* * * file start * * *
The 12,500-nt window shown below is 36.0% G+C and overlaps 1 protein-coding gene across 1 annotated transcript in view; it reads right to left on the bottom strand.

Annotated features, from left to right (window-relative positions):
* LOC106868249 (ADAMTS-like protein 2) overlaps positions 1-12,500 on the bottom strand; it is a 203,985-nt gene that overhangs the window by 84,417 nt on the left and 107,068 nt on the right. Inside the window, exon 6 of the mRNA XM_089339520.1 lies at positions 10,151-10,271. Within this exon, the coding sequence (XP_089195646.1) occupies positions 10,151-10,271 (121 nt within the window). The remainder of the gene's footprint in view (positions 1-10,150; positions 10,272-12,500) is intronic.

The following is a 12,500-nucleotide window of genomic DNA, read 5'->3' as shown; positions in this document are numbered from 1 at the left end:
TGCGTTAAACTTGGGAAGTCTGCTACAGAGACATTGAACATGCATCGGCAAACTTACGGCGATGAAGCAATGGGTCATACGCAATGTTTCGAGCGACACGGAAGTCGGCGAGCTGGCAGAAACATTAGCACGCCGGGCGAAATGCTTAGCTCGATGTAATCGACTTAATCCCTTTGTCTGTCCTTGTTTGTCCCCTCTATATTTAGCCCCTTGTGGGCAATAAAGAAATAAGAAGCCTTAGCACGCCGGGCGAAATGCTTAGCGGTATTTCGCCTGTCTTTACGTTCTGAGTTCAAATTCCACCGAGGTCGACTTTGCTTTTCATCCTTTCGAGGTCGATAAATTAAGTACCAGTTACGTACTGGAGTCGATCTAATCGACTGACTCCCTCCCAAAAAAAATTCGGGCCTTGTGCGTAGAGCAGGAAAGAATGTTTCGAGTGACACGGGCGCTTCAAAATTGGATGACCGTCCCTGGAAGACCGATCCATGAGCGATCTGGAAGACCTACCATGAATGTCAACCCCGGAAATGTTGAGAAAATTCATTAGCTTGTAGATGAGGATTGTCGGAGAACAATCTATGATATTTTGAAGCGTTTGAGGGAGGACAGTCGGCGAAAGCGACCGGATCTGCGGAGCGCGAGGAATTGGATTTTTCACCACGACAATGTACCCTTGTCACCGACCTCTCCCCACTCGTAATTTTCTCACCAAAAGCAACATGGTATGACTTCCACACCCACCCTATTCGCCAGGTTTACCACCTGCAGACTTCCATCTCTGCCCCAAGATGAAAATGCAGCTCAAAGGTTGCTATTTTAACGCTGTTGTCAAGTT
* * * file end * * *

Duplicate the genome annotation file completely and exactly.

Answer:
The 12,500-nt window shown below is 36.0% G+C and overlaps 1 protein-coding gene across 1 annotated transcript in view; it reads right to left on the bottom strand.

Annotated features, from left to right (window-relative positions):
* LOC106868249 (ADAMTS-like protein 2) overlaps positions 1-12,500 on the bottom strand; it is a 203,985-nt gene that overhangs the window by 84,417 nt on the left and 107,068 nt on the right. Inside the window, exon 6 of the mRNA XM_089339520.1 lies at positions 10,151-10,271. Within this exon, the coding sequence (XP_089195646.1) occupies positions 10,151-10,271 (121 nt within the window). The remainder of the gene's footprint in view (positions 1-10,150; positions 10,272-12,500) is intronic.

The following is a 12,500-nucleotide window of genomic DNA, read 5'->3' as shown; positions in this document are numbered from 1 at the left end:
TGCGTTAAACTTGGGAAGTCTGCTACAGAGACATTGAACATGCATCGGCAAACTTACGGCGATGAAGCAATGGGTCATACGCAATGTTTCGAGCGACACGGAAGTCGGCGAGCTGGCAGAAACATTAGCACGCCGGGCGAAATGCTTAGCTCGATGTAATCGACTTAATCCCTTTGTCTGTCCTTGTTTGTCCCCTCTATATTTAGCCCCTTGTGGGCAATAAAGAAATAAGAAGCCTTAGCACGCCGGGCGAAATGCTTAGCGGTATTTCGCCTGTCTTTACGTTCTGAGTTCAAATTCCACCGAGGTCGACTTTGCTTTTCATCCTTTCGAGGTCGATAAATTAAGTACCAGTTACGTACTGGAGTCGATCTAATCGACTGACTCCCTCCCAAAAAAAATTCGGGCCTTGTGCGTAGAGCAGGAAAGAATGTTTCGAGTGACACGGGCGCTTCAAAATTGGATGACCGTCCCTGGAAGACCGATCCATGAGCGATCTGGAAGACCTACCATGAATGTCAACCCCGGAAATGTTGAGAAAATTCATTAGCTTGTAGATGAGGATTGTCGGAGAACAATCTATGATATTTTGAAGCGTTTGAGGGAGGACAGTCGGCGAAAGCGACCGGATCTGCGGAGCGCGAGGAATTGGATTTTTCACCACGACAATGTACCCTTGTCACCGACCTCTCCCCACTCGTAATTTTCTCACCAAAAGCAACATGGTATGACTTCCACACCCACCCTATTCGCCAGGTTTACCACCTGCAGACTTCCATCTCTGCCCCAAGATGAAAATGCAGCTCAAAGGTTGCTATTTTAACGCTGTTGTCAAGTT